A church tax is a voluntary tax collected by the state from members of some religious denominations to provide financial support of churches, such as the salaries of its clergy and to pay the operating cost of the church. A church tax is collected in Austria, Denmark, Finland, Germany, Iceland, Italy, Sweden, some parts of Switzerland and several other countries.
The examples and perspective in this article deal primarily with Europe and do not represent a worldwide view of the subject. (June 2017)
|Part of a series on|
|An aspect of fiscal policy|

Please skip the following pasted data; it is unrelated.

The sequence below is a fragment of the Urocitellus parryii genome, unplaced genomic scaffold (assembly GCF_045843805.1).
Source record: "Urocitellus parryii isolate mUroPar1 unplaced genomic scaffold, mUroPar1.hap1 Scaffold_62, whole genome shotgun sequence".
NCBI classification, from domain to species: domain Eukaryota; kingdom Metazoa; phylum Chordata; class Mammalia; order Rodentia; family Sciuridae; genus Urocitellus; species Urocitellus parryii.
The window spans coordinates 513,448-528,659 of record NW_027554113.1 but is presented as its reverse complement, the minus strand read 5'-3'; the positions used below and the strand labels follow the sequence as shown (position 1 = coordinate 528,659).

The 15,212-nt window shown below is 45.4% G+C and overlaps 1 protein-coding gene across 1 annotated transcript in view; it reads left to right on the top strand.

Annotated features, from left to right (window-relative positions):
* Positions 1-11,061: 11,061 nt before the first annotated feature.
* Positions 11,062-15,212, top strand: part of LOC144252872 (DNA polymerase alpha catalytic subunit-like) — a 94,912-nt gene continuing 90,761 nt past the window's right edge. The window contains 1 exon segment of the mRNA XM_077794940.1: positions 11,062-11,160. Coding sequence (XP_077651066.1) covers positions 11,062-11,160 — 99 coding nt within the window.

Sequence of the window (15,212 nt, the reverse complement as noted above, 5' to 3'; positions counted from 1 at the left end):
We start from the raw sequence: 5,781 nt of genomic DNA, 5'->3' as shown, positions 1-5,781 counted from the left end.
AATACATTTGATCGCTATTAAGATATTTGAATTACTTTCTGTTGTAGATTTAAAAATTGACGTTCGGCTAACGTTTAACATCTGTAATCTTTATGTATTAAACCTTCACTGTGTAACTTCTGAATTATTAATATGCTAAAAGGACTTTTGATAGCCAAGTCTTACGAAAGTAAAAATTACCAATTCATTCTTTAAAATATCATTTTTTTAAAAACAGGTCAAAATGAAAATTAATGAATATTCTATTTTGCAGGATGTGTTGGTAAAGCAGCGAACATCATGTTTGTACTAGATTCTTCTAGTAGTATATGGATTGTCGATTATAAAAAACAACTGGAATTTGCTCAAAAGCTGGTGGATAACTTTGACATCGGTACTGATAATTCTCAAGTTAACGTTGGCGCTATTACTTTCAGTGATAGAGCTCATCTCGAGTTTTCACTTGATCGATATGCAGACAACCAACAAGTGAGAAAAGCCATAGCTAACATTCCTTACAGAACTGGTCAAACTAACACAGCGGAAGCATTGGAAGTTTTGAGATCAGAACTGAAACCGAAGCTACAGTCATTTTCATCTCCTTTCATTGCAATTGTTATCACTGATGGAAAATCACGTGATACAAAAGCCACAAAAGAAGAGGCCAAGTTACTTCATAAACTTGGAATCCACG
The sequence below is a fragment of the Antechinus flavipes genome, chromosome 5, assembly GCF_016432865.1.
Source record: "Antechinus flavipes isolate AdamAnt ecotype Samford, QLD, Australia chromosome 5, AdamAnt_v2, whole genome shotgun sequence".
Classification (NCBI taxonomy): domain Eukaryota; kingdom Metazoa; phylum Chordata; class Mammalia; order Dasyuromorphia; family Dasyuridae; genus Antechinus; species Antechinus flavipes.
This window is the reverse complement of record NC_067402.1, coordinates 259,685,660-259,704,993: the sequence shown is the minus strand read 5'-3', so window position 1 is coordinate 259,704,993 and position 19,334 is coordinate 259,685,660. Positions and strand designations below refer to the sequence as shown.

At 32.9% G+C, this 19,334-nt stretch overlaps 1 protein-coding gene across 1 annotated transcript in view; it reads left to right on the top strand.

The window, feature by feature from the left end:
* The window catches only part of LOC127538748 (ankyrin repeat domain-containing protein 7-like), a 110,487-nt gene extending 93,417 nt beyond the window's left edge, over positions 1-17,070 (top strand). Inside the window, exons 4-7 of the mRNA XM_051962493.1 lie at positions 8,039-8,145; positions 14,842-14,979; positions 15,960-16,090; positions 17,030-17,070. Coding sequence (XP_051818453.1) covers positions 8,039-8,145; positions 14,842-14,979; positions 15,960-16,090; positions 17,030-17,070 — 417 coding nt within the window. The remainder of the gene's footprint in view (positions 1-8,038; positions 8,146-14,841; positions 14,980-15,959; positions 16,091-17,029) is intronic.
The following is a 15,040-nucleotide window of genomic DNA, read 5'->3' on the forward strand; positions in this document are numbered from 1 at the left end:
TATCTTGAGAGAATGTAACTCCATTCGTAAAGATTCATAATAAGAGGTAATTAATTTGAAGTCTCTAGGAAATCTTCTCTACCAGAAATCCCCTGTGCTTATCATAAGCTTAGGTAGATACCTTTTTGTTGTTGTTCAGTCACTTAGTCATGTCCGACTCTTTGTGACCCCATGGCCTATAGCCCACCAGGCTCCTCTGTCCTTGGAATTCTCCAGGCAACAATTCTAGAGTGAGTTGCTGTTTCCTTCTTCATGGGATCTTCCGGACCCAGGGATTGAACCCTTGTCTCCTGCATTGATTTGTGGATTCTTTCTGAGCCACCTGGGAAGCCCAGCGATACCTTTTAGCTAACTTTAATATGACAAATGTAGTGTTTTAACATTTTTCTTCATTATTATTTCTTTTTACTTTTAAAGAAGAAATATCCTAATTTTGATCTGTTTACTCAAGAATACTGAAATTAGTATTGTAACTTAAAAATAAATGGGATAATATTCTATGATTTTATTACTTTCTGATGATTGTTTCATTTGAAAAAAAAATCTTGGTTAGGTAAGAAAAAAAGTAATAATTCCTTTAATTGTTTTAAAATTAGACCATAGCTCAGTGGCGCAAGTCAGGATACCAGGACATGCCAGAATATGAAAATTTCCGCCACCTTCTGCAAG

The constitution of a number of countries such as the United States could be and have been interpreted as both supporting and prohibiting the levying of taxes unto churches; prohibiting church tax could separate church and state fiscally, but it could also be favorable treatment by the government. It is explicitly prohibited in India for the state to levy taxes on religious grounds under Article 27 of the Constitution of India. In Australia there is no specific constitutional exemption. Section 116 of the Constitution of Australia precludes the Commonwealth of Australia (i.e., the Federal parliament) from making laws for establishing any religion, imposing any religious observance, or prohibiting the free exercise of any religion, but it does not make any specific reference to taxation. Religious organisations are however exempt by virtue of legislation by the various Federal & State parliaments giving them charitable status.